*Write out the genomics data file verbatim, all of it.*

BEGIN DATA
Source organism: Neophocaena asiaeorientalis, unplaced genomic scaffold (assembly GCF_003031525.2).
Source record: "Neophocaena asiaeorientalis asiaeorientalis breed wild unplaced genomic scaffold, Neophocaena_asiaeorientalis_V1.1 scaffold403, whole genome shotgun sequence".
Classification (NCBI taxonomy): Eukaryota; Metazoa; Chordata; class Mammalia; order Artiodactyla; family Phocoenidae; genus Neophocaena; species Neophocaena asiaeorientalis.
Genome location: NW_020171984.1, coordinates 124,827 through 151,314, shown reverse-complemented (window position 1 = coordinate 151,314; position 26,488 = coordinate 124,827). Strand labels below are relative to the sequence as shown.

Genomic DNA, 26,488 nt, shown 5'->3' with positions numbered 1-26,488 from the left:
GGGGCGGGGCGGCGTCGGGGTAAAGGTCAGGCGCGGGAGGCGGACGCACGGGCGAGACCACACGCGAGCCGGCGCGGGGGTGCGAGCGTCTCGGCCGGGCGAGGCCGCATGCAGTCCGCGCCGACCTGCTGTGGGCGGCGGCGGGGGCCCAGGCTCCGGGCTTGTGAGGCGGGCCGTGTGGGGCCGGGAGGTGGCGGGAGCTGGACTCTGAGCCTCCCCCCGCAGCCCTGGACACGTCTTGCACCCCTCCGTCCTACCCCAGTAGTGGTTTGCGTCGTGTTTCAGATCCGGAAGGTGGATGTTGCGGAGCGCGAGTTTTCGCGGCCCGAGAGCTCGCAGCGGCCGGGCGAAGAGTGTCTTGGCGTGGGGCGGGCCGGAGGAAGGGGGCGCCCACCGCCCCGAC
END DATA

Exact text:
Source organism: Neophocaena asiaeorientalis, unplaced genomic scaffold (assembly GCF_003031525.2).
Source record: "Neophocaena asiaeorientalis asiaeorientalis breed wild unplaced genomic scaffold, Neophocaena_asiaeorientalis_V1.1 scaffold403, whole genome shotgun sequence".
Classification (NCBI taxonomy): Eukaryota; Metazoa; Chordata; class Mammalia; order Artiodactyla; family Phocoenidae; genus Neophocaena; species Neophocaena asiaeorientalis.
Genome location: NW_020171984.1, coordinates 124,827 through 151,314, shown reverse-complemented (window position 1 = coordinate 151,314; position 26,488 = coordinate 124,827). Strand labels below are relative to the sequence as shown.

Genomic DNA, 26,488 nt, shown 5'->3' with positions numbered 1-26,488 from the left:
GGGGCGGGGCGGCGTCGGGGTAAAGGTCAGGCGCGGGAGGCGGACGCACGGGCGAGACCACACGCGAGCCGGCGCGGGGGTGCGAGCGTCTCGGCCGGGCGAGGCCGCATGCAGTCCGCGCCGACCTGCTGTGGGCGGCGGCGGGGGCCCAGGCTCCGGGCTTGTGAGGCGGGCCGTGTGGGGCCGGGAGGTGGCGGGAGCTGGACTCTGAGCCTCCCCCCGCAGCCCTGGACACGTCTTGCACCCCTCCGTCCTACCCCAGTAGTGGTTTGCGTCGTGTTTCAGATCCGGAAGGTGGATGTTGCGGAGCGCGAGTTTTCGCGGCCCGAGAGCTCGCAGCGGCCGGGCGAAGAGTGTCTTGGCGTGGGGCGGGCCGGAGGAAGGGGGCGCCCACCGCCCCGAC